Not long after arriving at my revitalization position, I envisioned the church distributing invite cards within their neighborhoods, workplaces, and communities. This seemed to be an easy, low stress, and high impact approach to evangelism. In turn, the evangelism initiative would work as a cyclical driving force for outreach. The outcome was average, probably as good as expected. But I learned from it.
I’m not one of those people that believes that the church is either missional or attractional ‒ I believe it is both ‒ and always has been. So, when conceiving the invite card engagement, it was to be more effective than mailers ‒ a “no brainer.” But, there’s much more potential here ‒ stick with me.
For 4–6 weeks, a deliberate church-wide initiative is set forth. The purpose is to garner support from every member to participate. The pastor expresses to the church the importance of total involvement in the new project.
The design is to invite as many people as possible (hopefully unchurched, unreached, nones and dones), with invitation cards. This event should be less stressful than walking door to door or street evangelism, seeking a high impact opportunity. The invitation cards should have the proper information regarding the church, website, address, times, and other essentials. Each member is expected to personally hand the cards out within their surroundings.
Now comes the fun part ‒ if you like validation, team building, and leadership development. An outreach for the sake of outreach is still good works, and an outreach for Christ’s sake is edifying and glorifying to God ‒ but what if we utilize and then measure the initiative for greater purposes?
I learned something in my doctoral work ‒ there should always be quantifiable or quantitative evidences. How do we know what we are doing is working? In this case, we could possibly count heads of new arrivals and/or, ask. But, for this article, we’d like to utilize the information from our initiative to create something greater within the church ‒ leadership development and gift recognizability. How do we do this?
Every time a member arrives at the church building, they log in to an easily created program, which asks several questions: (1) How many cards did you hand out this week? (2) Where did you distribute the cards: a. neighborhood, b. workplace, c. community; (3) Have any of your invitees responded: a. small group, b. home Bible study, c. church Bible study, d. worship service.
The questions are straightforward; they should take no less than two minutes to fill out. This also can be done by logging into a dedicated Facebook or website page. If your church has some tech savvy people, this initiative contains numerous possibilities.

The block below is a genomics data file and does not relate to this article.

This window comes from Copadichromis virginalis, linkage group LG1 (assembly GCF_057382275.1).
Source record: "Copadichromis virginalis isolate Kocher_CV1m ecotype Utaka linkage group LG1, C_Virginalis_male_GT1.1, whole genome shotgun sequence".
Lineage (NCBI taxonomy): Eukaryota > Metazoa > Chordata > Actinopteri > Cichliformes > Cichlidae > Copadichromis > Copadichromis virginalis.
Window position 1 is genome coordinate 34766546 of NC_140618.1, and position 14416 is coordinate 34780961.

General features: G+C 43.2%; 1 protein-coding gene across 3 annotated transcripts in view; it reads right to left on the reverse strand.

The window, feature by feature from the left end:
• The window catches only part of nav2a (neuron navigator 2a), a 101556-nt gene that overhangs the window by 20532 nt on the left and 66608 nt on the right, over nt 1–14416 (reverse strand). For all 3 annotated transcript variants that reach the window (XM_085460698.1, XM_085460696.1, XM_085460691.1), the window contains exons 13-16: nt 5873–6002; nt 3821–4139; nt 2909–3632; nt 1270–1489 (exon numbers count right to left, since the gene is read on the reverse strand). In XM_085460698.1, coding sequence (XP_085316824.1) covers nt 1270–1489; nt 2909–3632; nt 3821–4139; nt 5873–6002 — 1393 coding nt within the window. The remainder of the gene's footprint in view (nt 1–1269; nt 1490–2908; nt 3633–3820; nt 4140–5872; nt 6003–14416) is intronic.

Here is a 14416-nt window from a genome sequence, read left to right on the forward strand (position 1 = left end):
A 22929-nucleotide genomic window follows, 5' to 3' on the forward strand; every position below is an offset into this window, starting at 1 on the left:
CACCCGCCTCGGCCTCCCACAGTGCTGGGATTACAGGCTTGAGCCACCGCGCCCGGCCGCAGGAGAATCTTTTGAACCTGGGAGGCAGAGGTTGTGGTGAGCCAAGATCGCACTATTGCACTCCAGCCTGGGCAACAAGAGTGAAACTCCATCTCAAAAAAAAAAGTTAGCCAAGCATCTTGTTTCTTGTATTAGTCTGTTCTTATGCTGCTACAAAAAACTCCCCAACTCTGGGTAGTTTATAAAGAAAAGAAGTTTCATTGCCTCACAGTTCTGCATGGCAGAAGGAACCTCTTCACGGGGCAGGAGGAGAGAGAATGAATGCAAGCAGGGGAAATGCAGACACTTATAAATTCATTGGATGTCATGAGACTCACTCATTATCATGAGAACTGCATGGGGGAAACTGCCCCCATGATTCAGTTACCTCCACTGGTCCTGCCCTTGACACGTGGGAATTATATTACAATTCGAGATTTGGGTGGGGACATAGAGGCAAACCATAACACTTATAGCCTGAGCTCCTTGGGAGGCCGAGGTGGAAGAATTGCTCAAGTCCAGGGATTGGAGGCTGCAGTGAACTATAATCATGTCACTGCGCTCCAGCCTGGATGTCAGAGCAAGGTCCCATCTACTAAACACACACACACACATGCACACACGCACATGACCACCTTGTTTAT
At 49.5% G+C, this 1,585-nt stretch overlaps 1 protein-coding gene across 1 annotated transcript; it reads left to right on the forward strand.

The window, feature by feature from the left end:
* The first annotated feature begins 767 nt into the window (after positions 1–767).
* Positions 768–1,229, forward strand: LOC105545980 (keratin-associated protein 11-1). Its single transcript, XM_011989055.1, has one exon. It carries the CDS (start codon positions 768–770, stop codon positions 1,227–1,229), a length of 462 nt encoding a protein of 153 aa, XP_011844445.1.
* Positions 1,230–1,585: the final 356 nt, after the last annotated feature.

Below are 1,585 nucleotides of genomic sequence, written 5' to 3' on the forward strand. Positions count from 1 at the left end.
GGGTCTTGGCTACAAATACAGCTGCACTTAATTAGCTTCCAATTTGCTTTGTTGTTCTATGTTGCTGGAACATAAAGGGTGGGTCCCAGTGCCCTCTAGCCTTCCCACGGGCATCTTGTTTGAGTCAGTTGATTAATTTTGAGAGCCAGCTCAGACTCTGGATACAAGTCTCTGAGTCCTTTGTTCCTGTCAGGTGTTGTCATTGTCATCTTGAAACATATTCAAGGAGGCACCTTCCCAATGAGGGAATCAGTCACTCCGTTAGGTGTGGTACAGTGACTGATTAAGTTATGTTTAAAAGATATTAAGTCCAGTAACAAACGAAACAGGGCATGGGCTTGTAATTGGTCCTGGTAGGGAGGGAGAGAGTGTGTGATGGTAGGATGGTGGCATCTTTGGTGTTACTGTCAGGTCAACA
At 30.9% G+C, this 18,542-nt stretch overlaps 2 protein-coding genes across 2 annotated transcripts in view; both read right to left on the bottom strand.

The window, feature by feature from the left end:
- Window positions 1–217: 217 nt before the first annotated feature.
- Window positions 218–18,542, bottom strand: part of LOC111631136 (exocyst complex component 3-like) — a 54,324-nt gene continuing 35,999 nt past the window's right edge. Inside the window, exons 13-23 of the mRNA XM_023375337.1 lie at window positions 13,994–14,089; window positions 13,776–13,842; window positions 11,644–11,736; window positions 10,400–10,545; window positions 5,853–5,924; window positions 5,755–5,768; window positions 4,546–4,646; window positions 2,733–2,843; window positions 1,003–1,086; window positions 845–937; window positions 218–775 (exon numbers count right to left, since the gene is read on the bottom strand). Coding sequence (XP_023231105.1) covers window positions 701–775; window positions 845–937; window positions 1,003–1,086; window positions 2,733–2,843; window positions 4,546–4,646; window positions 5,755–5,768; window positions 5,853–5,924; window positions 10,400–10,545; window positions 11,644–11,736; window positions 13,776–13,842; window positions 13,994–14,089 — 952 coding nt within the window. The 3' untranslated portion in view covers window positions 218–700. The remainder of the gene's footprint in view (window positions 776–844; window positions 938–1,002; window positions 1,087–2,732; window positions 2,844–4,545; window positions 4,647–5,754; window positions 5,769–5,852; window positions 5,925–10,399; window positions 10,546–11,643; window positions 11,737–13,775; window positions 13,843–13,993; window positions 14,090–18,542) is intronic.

The Key Results
Here’s the good stuff ‒ utilizing the data. People have begun logging in and posting their results. We now have real identifiable and measurable information. We can see where the cards are going, who is taking them, how many each person gives out, and perhaps, what we’d like, the giftings of members.
Example: Let’s say that our leadership is reading the church’s weekly data and notices that “Bob” has handed out a whopping 150 cards in one week! This sounds amazing ‒ as a leader, he’s someone that I want to keep my eye on. Let’s also say that “Mary” has handed out 15, but 10 of the 15 are attending a Bible study in her home. Next comes “Kirby, Logan, Kim, Shania, Deb, and Tracey.” They all live within the same neighborhood. The leaders notice that none of this group’s cards have been distributed within their neighborhood; some were distributed at workplaces, and in the city, but none in their collective neighborhood.
How may leaders use this information?
Building A Leadership Pipeline
Noticing Bob’s amazing ability to hand out the invites, I want to reach out to him. It is highly likely that Bob has a gift for evangelism ‒ at least we know that he’s not an introvert. Bob may be more comfortable in handing out cards than speaking, so it is vital that we encourage Bob and begin to edify his giftedness. We want to bring out what is already there. I would team Bob up with our evangelism and missions team, as well as, work one-on-one with Bob in disciple-making development.
For Mary, it seems that she has the gift of hospitality ‒ she enjoys being with others. She’s invited people that she knows, or at least that she feels comfortable being around. According to the data, Mary has begun a home Bible study. Leaders should target this information to help advance Mary into a home group leader. It’s time to get Mary connected with the Life Group leaders. While she may be intimidated by the idea at first, encouragement and cultivation will bring out her natural ability to facilitate, be hospitable, and organize.
Lastly, and these are only three examples, the last group of people may tell us that Kirby’s, et al., neighborhood may be an area of un-fallow ground (i.e. hard to reach). Leaders may gather these neighboring members to assist them in launching a church sponsored outreach (block parties, door to door, etc.). Bringing these members together and walking them through the stages of creation, organization, engagement, and implementation of neighborhood outreach will create future leaders when impacting other communities.
As you see, the church can utilize technology for the good and to help create a leadership pipeline. These are just a few examples; the ideas and implementations are almost endless.